The brisket was another story. Here were five slices, smoked but unsauced, barky on one edge, with a couple of pieces on the fattier side, butter-soft. The other three pieces were stouter stuff, firm brisket slices that didn’t quite fall apart, not quite needing the teeth of a steak knife but a bit of pressure from the tiny teeth of a butter knife. I liked the smoke. I liked the variance in texture. I was alright with the level of seasoning.
Put some of Girls Gone BBQ’s Cache River sauce on it? You have an entirely different flavor there, which was good, with notes of celery salt and black pepper. This was the scent I’d picked up coming in. I like a bite on my beef, and that was what I was looking for. The Original was pretty good with it, too, but maybe a little sweeter than I cared for on the beef.
I was grateful for the vegan baked beans. They had that nostalgic mouthfeel from my youth, with the soft Navy beans and a little hint of tomato sauce. The true contender for making that flavor: caramelized onions, so soft and sweet, kind of reminding me of my mom’s Settlers Beans she’d make every fall. (Girls Gone BBQ does offer a traditional baked bean side with pulled pork in it as well).
Them collard greens, though. I mean, technically, they’re collard greens and (don’t @ me on this) kale. Yes, you heard me right. Girls Gone BBQ takes cleaned greens and smokes them in a pan in the pit. They have no meat in them at all and are just dandy, particularly with some cornbread crumbled in and some Trappey’s pepper sauce sprinkled on top. I am particular about my greens, and have to have some turnip greens with a smoked turkey leg in from time to time, but these? These are saucy and crisp, and what they lack in potlikker they make up for with just a beautiful smoky edge to them.
That cornbread? I was concerned at its fluffiness because fluffy so often means sweet corn muffin, but Neely knows what she’s doing. The cornbread is moist but not sweet. Never fear, sweet cornbread lovers: It’s served with smoked poblano honey.
So how did a pitmistress who masters chicken and brisket end up offering fare for plant-based eaters? Neely’s customers in Seattle called for vegan offerings, and she obliged. You can tell each of her dishes has been heavily tested and researched. She did not know me from Adam but after coming back over and finding I’d inhaled all of my greens she asked if I’d like to try the coleslaw and the black eyed peas and yes, I did! I loved up on those peas so much — these pliant little pearls with the sort of depth you receive when someone cares enough to put in some dash of this and that, some herbs, smoke, without depending on a ham hock to get there.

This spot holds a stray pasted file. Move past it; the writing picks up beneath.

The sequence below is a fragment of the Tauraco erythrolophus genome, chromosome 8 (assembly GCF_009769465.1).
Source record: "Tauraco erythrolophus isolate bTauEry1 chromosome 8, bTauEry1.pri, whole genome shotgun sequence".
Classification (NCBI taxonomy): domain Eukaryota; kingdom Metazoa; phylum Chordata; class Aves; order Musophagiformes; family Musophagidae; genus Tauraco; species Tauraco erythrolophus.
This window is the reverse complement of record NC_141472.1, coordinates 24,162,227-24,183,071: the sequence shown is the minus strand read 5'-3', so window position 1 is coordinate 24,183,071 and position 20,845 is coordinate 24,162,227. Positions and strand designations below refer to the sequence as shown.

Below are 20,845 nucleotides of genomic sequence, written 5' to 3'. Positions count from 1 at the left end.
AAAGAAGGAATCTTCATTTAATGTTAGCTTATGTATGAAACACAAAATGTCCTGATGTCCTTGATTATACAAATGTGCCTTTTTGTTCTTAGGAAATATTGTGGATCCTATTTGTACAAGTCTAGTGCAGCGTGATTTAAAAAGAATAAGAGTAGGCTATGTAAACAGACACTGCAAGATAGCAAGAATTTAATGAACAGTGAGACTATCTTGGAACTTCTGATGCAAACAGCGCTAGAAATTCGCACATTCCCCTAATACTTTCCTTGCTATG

And that slaw. It has apples in it! But it wasn’t sweet. It’s not side-dish coleslaw. This was meant to top a pile of meat on a bun. This was Arkansas-sandwich-style coleslaw, a sturdy and creamy condiment.
I snuck back in that Thursday early afternoon for another meal, and to satisfy my curiosity. What I had already tried was lovely, but there was a vegan sandwich on the sandwich menu, and I needed to know, was it good barbecue?
Well, it’s not vegan barbecue anything. This wasn’t a barbecue sandwich. Neely’s working on that, though, experimenting with soy curls. So while a vegan barbecue sandwich is coming, it’s not here. Yet.
What is here is the GG Vegan Sandwich, a handmade sweet potato and quinoa patty with roasted jalapenos and the vegan-friendly barbecue sauce. Yes, I adulterated it by adding the Arkanslaw. I tried the patty and pepper combination separately. This is a dang hearty sandwich. I guess those sweet potatoes just fill you the heck up.